Worcester Technical High School was in the spotlight this week when a privately-funded makeover was unveiled for its welding program. It was an occasion to demonstrate the wealth of learning opportunities available to students in a non-traditional learning environment.
Thanks to winning an online contest through the Channellock Trade School Trade-Up contest last year, the school’s welding workroom was retrofitted with thousands of dollars in new tools and equipment. The online contest featured schools from across the country competing against each other for a monetary prize. The contest was decided by online votes and the tech school was represented by a two-minute video created by welding students.
Representatives from the Channellock company were on site Tuesday when students were surprised with the welding shop transformation. Company officials were impressed with the school and stressed the importance of trade schools like Worcester Tech. It was pointed out the average tradesman today is 56 years old and how interest in the field of carpentry, automotive and heating and air conditioning fields, for example, has waned in recent decades. “What kind of world would we live in if we didn’t have skilled tradesmen,” asked Channellock representative Jon DeArment.
The tech school is a true jewel in Worcester County’s crown. It’s much more than just a school for many students. It offers an outlet for many students who may not excel in the classroom and may be looking for a trade of sorts for a career. The tech school offers courses in automotive technology, robotics, construction, masonry, cosmetology, culinary arts, horticulture, nursing, pre-engineering, computer science, interactive media production, hospitality management and much more. It offers students a wealth of avenues to pursue during their high school years.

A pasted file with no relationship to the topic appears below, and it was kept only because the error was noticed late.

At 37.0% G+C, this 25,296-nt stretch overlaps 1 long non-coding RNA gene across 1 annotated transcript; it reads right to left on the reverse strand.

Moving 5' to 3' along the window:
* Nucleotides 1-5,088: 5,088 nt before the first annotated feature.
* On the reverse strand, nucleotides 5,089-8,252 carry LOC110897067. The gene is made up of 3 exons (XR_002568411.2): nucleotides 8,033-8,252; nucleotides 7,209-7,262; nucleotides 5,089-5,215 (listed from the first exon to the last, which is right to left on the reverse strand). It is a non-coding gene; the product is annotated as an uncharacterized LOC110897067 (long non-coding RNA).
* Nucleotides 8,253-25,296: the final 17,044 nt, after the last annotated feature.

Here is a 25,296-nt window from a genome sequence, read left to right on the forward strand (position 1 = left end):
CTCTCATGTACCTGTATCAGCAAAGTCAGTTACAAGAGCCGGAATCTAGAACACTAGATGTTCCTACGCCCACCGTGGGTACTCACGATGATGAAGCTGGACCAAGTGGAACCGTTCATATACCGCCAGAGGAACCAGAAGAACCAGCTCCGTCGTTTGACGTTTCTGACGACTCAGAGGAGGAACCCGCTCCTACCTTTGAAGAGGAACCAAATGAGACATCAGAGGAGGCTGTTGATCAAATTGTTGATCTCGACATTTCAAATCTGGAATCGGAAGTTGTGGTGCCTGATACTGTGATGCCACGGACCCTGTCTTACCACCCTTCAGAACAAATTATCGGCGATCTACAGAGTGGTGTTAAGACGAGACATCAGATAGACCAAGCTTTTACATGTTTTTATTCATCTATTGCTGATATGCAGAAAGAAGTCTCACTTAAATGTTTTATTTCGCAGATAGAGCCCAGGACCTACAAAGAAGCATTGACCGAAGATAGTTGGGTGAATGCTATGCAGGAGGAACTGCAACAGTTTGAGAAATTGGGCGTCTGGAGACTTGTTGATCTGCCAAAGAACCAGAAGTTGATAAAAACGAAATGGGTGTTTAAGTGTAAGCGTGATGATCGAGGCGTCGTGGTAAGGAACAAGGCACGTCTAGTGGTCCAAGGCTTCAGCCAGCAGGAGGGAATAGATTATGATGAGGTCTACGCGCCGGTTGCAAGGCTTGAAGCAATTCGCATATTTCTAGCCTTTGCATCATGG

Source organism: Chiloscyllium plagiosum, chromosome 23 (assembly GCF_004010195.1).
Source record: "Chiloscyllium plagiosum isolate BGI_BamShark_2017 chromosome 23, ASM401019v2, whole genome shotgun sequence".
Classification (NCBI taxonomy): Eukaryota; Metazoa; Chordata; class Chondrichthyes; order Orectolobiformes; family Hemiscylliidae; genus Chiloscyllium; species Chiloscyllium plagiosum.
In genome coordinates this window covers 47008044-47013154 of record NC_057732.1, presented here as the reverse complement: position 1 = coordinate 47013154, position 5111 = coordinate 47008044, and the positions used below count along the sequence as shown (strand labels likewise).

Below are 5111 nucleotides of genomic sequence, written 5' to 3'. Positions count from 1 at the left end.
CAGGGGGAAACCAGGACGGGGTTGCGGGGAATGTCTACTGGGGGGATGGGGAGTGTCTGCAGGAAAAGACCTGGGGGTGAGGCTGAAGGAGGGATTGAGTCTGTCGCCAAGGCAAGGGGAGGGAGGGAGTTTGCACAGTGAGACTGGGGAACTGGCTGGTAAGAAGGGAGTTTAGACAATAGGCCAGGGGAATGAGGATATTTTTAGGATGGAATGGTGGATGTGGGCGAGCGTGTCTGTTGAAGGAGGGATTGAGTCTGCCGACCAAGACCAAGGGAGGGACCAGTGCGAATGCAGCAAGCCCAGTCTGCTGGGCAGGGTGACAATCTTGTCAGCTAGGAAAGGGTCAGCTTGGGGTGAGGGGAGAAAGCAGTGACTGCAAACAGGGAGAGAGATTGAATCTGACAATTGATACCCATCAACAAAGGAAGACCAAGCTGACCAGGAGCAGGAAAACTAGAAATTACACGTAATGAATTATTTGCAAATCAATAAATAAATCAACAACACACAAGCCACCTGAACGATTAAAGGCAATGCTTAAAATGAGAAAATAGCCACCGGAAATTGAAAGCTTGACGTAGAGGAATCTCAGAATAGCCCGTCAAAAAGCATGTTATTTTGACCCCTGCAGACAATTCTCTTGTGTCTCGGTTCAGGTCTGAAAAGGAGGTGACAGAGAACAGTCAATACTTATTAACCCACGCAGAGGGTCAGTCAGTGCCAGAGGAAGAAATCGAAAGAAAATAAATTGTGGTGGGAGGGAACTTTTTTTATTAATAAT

The reality is there will be about 450 graduates from Worcester County public schools this spring. Traditionally, according to past surveys of graduates, about 80 percent of graduates either enroll in college of some sort or the military, leaving the remainder – about 120 graduates – planning to start work immediately. More than likely these young adults will be entering a trade, whether it be HVAC, automotive, culinary arts, carpentry or tourism.
This week’s unveiling of the new welding workroom was an opportunity to shine the light on what an asset Worcester Tech is for the community. That’s why when the new school was built more than 10 years ago it was a game changer in Worcester County. The modern and expansive facility was a massive improvement over the former career and technology center. Worcester Tech annually serves about 1,500 high school students in the county.
The significance of the school and its importance in shaping the education of student was not lost on State Superintendent of Schools Karen Salmon, who was on site for the unveiling this week.
“I think it’s probably one of the best models of a career and technology center we have in the state,” said Salmon.
We would agree with that sentiment.